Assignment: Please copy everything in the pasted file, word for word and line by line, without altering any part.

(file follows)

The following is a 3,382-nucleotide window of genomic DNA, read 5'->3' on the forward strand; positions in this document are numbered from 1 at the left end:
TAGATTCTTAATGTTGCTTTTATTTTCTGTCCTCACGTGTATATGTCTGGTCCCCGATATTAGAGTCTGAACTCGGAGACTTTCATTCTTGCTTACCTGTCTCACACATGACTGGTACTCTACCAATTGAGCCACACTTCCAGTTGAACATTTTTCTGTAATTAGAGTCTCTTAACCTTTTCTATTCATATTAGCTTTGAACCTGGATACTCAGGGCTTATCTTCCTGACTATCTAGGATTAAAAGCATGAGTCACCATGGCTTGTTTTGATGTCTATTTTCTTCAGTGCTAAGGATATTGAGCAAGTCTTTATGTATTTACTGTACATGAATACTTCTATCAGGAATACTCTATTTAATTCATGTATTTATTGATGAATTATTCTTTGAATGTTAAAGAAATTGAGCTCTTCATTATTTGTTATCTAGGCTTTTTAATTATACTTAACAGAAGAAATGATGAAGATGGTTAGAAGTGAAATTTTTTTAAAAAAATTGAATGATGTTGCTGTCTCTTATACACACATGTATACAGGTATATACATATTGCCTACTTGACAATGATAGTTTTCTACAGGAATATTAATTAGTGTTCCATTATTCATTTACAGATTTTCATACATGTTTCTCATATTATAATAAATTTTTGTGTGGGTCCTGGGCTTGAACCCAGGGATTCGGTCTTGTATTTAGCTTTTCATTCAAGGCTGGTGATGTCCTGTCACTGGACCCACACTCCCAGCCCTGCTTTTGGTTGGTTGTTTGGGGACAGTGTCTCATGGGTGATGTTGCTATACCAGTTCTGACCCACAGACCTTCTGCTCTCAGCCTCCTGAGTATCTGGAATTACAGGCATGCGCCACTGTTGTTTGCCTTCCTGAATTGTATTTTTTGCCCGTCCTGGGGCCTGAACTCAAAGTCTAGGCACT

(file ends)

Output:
The following is a 3,382-nucleotide window of genomic DNA, read 5'->3' on the forward strand; positions in this document are numbered from 1 at the left end:
TAGATTCTTAATGTTGCTTTTATTTTCTGTCCTCACGTGTATATGTCTGGTCCCCGATATTAGAGTCTGAACTCGGAGACTTTCATTCTTGCTTACCTGTCTCACACATGACTGGTACTCTACCAATTGAGCCACACTTCCAGTTGAACATTTTTCTGTAATTAGAGTCTCTTAACCTTTTCTATTCATATTAGCTTTGAACCTGGATACTCAGGGCTTATCTTCCTGACTATCTAGGATTAAAAGCATGAGTCACCATGGCTTGTTTTGATGTCTATTTTCTTCAGTGCTAAGGATATTGAGCAAGTCTTTATGTATTTACTGTACATGAATACTTCTATCAGGAATACTCTATTTAATTCATGTATTTATTGATGAATTATTCTTTGAATGTTAAAGAAATTGAGCTCTTCATTATTTGTTATCTAGGCTTTTTAATTATACTTAACAGAAGAAATGATGAAGATGGTTAGAAGTGAAATTTTTTTAAAAAAATTGAATGATGTTGCTGTCTCTTATACACACATGTATACAGGTATATACATATTGCCTACTTGACAATGATAGTTTTCTACAGGAATATTAATTAGTGTTCCATTATTCATTTACAGATTTTCATACATGTTTCTCATATTATAATAAATTTTTGTGTGGGTCCTGGGCTTGAACCCAGGGATTCGGTCTTGTATTTAGCTTTTCATTCAAGGCTGGTGATGTCCTGTCACTGGACCCACACTCCCAGCCCTGCTTTTGGTTGGTTGTTTGGGGACAGTGTCTCATGGGTGATGTTGCTATACCAGTTCTGACCCACAGACCTTCTGCTCTCAGCCTCCTGAGTATCTGGAATTACAGGCATGCGCCACTGTTGTTTGCCTTCCTGAATTGTATTTTTTGCCCGTCCTGGGGCCTGAACTCAAAGTCTAGGCACT